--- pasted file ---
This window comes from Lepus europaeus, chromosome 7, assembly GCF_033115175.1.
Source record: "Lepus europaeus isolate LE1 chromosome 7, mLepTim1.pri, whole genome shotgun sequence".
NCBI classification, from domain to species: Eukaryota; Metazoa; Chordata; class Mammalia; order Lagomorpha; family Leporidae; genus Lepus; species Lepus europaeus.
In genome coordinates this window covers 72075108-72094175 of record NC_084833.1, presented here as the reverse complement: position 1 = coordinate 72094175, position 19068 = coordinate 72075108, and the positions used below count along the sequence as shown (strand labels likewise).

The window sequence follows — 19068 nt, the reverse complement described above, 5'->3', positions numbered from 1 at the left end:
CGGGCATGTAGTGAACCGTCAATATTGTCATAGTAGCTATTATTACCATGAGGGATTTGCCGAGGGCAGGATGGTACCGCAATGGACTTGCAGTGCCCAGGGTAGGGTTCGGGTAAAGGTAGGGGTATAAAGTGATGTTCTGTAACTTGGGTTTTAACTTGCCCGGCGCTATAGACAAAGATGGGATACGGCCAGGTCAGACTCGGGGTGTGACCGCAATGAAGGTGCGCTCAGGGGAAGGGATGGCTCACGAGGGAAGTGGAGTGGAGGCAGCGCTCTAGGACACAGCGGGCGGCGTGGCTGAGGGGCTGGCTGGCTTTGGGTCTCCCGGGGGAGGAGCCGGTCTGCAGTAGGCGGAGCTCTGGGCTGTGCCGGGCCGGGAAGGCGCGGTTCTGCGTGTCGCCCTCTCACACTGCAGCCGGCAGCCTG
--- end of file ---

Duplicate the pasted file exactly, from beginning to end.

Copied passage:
This window comes from Lepus europaeus, chromosome 7, assembly GCF_033115175.1.
Source record: "Lepus europaeus isolate LE1 chromosome 7, mLepTim1.pri, whole genome shotgun sequence".
NCBI classification, from domain to species: Eukaryota; Metazoa; Chordata; class Mammalia; order Lagomorpha; family Leporidae; genus Lepus; species Lepus europaeus.
In genome coordinates this window covers 72075108-72094175 of record NC_084833.1, presented here as the reverse complement: position 1 = coordinate 72094175, position 19068 = coordinate 72075108, and the positions used below count along the sequence as shown (strand labels likewise).

The window sequence follows — 19068 nt, the reverse complement described above, 5'->3', positions numbered from 1 at the left end:
CGGGCATGTAGTGAACCGTCAATATTGTCATAGTAGCTATTATTACCATGAGGGATTTGCCGAGGGCAGGATGGTACCGCAATGGACTTGCAGTGCCCAGGGTAGGGTTCGGGTAAAGGTAGGGGTATAAAGTGATGTTCTGTAACTTGGGTTTTAACTTGCCCGGCGCTATAGACAAAGATGGGATACGGCCAGGTCAGACTCGGGGTGTGACCGCAATGAAGGTGCGCTCAGGGGAAGGGATGGCTCACGAGGGAAGTGGAGTGGAGGCAGCGCTCTAGGACACAGCGGGCGGCGTGGCTGAGGGGCTGGCTGGCTTTGGGTCTCCCGGGGGAGGAGCCGGTCTGCAGTAGGCGGAGCTCTGGGCTGTGCCGGGCCGGGAAGGCGCGGTTCTGCGTGTCGCCCTCTCACACTGCAGCCGGCAGCCTG